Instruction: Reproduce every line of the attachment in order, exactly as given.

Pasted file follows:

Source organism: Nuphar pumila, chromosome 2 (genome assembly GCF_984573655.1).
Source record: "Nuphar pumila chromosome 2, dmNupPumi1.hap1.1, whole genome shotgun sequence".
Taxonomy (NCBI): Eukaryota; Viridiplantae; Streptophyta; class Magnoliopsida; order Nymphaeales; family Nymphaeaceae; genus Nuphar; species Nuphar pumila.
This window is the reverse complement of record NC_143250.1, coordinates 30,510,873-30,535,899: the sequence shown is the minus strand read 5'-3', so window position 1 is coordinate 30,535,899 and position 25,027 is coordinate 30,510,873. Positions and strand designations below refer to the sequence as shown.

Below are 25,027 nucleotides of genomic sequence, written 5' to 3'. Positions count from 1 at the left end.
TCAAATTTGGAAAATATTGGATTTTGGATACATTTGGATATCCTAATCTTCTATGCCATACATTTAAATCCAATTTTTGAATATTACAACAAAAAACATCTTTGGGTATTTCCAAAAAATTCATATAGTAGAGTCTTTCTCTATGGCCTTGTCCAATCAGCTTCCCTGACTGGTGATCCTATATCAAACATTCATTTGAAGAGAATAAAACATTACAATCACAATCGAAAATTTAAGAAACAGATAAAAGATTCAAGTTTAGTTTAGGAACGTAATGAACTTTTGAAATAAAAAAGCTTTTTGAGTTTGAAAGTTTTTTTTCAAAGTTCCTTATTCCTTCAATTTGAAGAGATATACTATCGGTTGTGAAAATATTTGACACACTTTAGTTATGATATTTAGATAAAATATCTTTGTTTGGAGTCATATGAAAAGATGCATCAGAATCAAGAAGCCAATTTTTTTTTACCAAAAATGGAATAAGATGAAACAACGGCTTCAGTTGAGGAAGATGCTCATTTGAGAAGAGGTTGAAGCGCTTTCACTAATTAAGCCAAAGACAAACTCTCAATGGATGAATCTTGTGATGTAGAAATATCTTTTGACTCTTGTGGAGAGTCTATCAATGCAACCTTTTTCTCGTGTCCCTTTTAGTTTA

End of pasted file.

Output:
Source organism: Nuphar pumila, chromosome 2 (genome assembly GCF_984573655.1).
Source record: "Nuphar pumila chromosome 2, dmNupPumi1.hap1.1, whole genome shotgun sequence".
Taxonomy (NCBI): Eukaryota; Viridiplantae; Streptophyta; class Magnoliopsida; order Nymphaeales; family Nymphaeaceae; genus Nuphar; species Nuphar pumila.
This window is the reverse complement of record NC_143250.1, coordinates 30,510,873-30,535,899: the sequence shown is the minus strand read 5'-3', so window position 1 is coordinate 30,535,899 and position 25,027 is coordinate 30,510,873. Positions and strand designations below refer to the sequence as shown.

Below are 25,027 nucleotides of genomic sequence, written 5' to 3'. Positions count from 1 at the left end.
TCAAATTTGGAAAATATTGGATTTTGGATACATTTGGATATCCTAATCTTCTATGCCATACATTTAAATCCAATTTTTGAATATTACAACAAAAAACATCTTTGGGTATTTCCAAAAAATTCATATAGTAGAGTCTTTCTCTATGGCCTTGTCCAATCAGCTTCCCTGACTGGTGATCCTATATCAAACATTCATTTGAAGAGAATAAAACATTACAATCACAATCGAAAATTTAAGAAACAGATAAAAGATTCAAGTTTAGTTTAGGAACGTAATGAACTTTTGAAATAAAAAAGCTTTTTGAGTTTGAAAGTTTTTTTTCAAAGTTCCTTATTCCTTCAATTTGAAGAGATATACTATCGGTTGTGAAAATATTTGACACACTTTAGTTATGATATTTAGATAAAATATCTTTGTTTGGAGTCATATGAAAAGATGCATCAGAATCAAGAAGCCAATTTTTTTTTACCAAAAATGGAATAAGATGAAACAACGGCTTCAGTTGAGGAAGATGCTCATTTGAGAAGAGGTTGAAGCGCTTTCACTAATTAAGCCAAAGACAAACTCTCAATGGATGAATCTTGTGATGTAGAAATATCTTTTGACTCTTGTGGAGAGTCTATCAATGCAACCTTTTTCTCGTGTCCCTTTTAGTTTA